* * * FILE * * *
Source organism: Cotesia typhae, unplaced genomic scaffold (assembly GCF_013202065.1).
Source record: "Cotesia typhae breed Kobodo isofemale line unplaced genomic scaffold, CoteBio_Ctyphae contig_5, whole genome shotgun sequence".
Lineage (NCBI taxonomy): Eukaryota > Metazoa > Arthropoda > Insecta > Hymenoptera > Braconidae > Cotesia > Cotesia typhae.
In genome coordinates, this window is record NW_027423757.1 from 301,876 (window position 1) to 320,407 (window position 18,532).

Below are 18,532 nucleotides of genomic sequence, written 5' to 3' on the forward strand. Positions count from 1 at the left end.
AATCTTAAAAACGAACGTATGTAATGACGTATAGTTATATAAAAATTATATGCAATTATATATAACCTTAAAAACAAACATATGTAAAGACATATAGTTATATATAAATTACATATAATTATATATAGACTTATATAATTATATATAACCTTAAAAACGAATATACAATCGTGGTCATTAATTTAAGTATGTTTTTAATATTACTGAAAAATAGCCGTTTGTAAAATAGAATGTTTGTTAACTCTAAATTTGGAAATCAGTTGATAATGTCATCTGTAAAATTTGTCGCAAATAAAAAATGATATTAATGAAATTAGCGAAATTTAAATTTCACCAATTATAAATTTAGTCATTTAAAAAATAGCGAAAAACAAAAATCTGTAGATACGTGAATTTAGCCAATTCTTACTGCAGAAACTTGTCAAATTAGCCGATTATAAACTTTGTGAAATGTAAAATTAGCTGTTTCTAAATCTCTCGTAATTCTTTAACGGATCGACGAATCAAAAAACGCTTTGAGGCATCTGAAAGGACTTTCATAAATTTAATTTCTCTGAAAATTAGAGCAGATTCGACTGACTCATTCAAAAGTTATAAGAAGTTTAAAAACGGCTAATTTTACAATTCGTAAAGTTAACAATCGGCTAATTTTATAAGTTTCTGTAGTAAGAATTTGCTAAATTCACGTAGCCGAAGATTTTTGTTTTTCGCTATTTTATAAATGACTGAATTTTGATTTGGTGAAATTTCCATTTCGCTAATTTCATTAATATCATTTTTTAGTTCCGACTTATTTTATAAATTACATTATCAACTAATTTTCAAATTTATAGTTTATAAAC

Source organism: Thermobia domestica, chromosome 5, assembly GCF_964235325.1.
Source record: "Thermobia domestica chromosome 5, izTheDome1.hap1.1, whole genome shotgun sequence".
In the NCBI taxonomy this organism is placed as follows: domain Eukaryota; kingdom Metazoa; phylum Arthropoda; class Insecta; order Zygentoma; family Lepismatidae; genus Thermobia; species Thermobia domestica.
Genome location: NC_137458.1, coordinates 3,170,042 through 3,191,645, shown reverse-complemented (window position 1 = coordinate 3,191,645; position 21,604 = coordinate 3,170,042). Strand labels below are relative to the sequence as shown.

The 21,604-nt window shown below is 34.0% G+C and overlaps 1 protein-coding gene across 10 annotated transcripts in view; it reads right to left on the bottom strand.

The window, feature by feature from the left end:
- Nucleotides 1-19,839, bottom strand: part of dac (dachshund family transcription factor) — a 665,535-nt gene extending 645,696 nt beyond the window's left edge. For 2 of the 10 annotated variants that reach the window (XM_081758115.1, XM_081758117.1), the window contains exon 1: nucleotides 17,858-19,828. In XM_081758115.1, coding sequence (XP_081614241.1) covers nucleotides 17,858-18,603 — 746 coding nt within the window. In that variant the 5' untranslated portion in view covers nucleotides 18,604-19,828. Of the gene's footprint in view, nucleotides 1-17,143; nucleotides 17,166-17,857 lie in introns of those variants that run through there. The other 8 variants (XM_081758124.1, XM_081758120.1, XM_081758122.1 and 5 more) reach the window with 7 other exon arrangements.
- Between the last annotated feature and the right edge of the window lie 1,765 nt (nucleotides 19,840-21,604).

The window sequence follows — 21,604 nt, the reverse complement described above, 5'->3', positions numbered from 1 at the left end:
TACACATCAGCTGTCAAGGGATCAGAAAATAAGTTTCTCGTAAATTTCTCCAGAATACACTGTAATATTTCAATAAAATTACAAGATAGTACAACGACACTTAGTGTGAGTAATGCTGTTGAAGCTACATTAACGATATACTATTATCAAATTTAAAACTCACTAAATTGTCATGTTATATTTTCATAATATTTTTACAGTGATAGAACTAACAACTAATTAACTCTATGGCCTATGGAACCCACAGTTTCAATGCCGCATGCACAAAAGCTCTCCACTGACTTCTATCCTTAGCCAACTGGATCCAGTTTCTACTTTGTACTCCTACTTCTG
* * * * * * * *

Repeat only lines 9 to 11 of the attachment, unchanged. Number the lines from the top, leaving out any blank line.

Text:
In the NCBI taxonomy this organism is placed as follows: domain Eukaryota; kingdom Metazoa; phylum Arthropoda; class Insecta; order Zygentoma; family Lepismatidae; genus Thermobia; species Thermobia domestica.
Genome location: NC_137458.1, coordinates 3,170,042 through 3,191,645, shown reverse-complemented (window position 1 = coordinate 3,191,645; position 21,604 = coordinate 3,170,042). Strand labels below are relative to the sequence as shown.

The 21,604-nt window shown below is 34.0% G+C and overlaps 1 protein-coding gene across 10 annotated transcripts in view; it reads right to left on the bottom strand.